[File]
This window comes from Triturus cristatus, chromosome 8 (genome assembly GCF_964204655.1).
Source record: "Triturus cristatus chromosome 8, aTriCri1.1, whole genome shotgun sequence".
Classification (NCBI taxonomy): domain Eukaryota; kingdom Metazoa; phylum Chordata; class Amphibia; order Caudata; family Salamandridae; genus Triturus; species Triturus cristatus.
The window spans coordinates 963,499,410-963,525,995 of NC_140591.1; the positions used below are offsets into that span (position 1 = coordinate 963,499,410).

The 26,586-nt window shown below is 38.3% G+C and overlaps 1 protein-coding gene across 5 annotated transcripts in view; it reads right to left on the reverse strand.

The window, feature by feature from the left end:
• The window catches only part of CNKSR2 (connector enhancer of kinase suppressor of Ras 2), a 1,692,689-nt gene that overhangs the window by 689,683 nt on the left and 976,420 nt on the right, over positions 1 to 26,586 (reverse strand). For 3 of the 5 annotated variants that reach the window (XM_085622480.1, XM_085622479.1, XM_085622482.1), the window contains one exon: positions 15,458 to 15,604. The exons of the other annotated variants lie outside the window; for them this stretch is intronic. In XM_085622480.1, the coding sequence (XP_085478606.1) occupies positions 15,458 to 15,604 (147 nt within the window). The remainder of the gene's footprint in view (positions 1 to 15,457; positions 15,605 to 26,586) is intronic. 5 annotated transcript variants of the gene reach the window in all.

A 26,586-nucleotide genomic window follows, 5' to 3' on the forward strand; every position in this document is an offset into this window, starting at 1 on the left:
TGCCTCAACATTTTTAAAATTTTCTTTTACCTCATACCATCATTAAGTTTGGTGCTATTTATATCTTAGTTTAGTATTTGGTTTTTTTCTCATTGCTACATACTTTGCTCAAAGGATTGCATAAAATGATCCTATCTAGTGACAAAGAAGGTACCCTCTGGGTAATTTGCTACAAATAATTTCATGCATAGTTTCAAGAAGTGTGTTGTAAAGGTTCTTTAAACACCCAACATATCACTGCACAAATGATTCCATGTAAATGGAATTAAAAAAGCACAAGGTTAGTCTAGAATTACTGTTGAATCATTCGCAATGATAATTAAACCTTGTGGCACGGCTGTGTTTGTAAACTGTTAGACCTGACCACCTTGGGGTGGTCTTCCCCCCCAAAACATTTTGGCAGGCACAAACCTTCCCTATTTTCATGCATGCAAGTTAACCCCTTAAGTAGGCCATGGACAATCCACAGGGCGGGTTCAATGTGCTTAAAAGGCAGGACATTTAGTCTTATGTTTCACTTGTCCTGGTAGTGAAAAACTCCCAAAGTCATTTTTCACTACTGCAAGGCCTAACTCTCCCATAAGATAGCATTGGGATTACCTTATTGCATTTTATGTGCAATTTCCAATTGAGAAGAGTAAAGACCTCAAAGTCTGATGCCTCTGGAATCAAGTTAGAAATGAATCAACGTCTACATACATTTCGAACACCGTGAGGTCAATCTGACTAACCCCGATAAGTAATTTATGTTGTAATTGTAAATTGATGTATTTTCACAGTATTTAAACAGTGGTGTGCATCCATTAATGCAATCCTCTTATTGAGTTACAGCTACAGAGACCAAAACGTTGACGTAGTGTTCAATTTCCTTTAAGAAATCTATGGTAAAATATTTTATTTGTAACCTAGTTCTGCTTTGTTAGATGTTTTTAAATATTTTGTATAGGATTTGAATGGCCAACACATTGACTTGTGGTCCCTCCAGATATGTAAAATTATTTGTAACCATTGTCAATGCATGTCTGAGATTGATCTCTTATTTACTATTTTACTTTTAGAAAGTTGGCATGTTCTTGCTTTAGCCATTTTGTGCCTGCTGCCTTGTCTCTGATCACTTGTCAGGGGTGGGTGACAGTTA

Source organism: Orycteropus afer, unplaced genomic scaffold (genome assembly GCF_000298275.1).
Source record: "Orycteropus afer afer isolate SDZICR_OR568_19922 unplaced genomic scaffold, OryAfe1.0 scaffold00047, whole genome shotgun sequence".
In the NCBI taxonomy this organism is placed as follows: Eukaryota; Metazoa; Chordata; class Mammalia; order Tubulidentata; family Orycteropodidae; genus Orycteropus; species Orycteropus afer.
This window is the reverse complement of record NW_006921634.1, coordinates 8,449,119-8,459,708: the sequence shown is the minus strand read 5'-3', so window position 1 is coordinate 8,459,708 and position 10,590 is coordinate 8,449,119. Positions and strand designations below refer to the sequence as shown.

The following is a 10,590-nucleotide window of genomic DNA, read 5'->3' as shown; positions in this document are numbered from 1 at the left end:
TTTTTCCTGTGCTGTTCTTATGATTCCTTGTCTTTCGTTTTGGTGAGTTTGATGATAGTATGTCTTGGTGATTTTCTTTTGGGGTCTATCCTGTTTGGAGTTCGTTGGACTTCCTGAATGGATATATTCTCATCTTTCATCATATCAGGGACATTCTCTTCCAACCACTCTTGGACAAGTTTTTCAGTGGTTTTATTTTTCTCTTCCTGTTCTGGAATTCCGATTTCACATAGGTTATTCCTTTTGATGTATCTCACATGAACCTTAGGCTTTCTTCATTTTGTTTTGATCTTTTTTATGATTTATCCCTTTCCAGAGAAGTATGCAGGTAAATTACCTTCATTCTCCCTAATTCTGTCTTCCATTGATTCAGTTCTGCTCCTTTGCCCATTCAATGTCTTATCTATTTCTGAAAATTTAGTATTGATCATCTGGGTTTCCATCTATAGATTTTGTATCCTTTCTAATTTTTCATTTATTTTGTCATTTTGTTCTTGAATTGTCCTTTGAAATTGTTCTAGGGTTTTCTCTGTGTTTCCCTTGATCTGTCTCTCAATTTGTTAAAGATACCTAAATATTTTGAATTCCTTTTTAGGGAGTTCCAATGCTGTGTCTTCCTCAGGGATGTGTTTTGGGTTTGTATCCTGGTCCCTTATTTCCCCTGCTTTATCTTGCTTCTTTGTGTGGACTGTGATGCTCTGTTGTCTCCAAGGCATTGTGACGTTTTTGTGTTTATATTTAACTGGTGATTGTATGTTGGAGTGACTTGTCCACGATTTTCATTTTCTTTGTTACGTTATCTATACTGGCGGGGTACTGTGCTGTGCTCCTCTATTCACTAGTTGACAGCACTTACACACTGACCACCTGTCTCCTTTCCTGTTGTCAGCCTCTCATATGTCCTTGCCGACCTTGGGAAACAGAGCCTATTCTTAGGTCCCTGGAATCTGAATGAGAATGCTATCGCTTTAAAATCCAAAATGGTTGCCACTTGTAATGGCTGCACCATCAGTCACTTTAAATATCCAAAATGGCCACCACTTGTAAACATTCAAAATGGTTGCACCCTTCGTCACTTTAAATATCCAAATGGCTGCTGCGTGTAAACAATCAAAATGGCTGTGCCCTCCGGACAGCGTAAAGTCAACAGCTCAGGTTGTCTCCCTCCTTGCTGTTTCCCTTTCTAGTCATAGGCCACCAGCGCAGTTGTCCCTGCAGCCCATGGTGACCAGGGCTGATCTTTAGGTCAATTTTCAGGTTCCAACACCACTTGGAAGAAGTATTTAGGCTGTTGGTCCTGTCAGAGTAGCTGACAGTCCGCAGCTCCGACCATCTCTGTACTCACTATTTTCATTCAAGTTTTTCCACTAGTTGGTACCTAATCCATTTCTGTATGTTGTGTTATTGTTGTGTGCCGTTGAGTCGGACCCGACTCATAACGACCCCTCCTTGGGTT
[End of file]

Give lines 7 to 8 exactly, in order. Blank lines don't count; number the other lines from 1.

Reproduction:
• The window catches only part of CNKSR2 (connector enhancer of kinase suppressor of Ras 2), a 1,692,689-nt gene that overhangs the window by 689,683 nt on the left and 976,420 nt on the right, over positions 1 to 26,586 (reverse strand). For 3 of the 5 annotated variants that reach the window (XM_085622480.1, XM_085622479.1, XM_085622482.1), the window contains one exon: positions 15,458 to 15,604. The exons of the other annotated variants lie outside the window; for them this stretch is intronic. In XM_085622480.1, the coding sequence (XP_085478606.1) occupies positions 15,458 to 15,604 (147 nt within the window). The remainder of the gene's footprint in view (positions 1 to 15,457; positions 15,605 to 26,586) is intronic. 5 annotated transcript variants of the gene reach the window in all.

A 26,586-nucleotide genomic window follows, 5' to 3' on the forward strand; every position in this document is an offset into this window, starting at 1 on the left: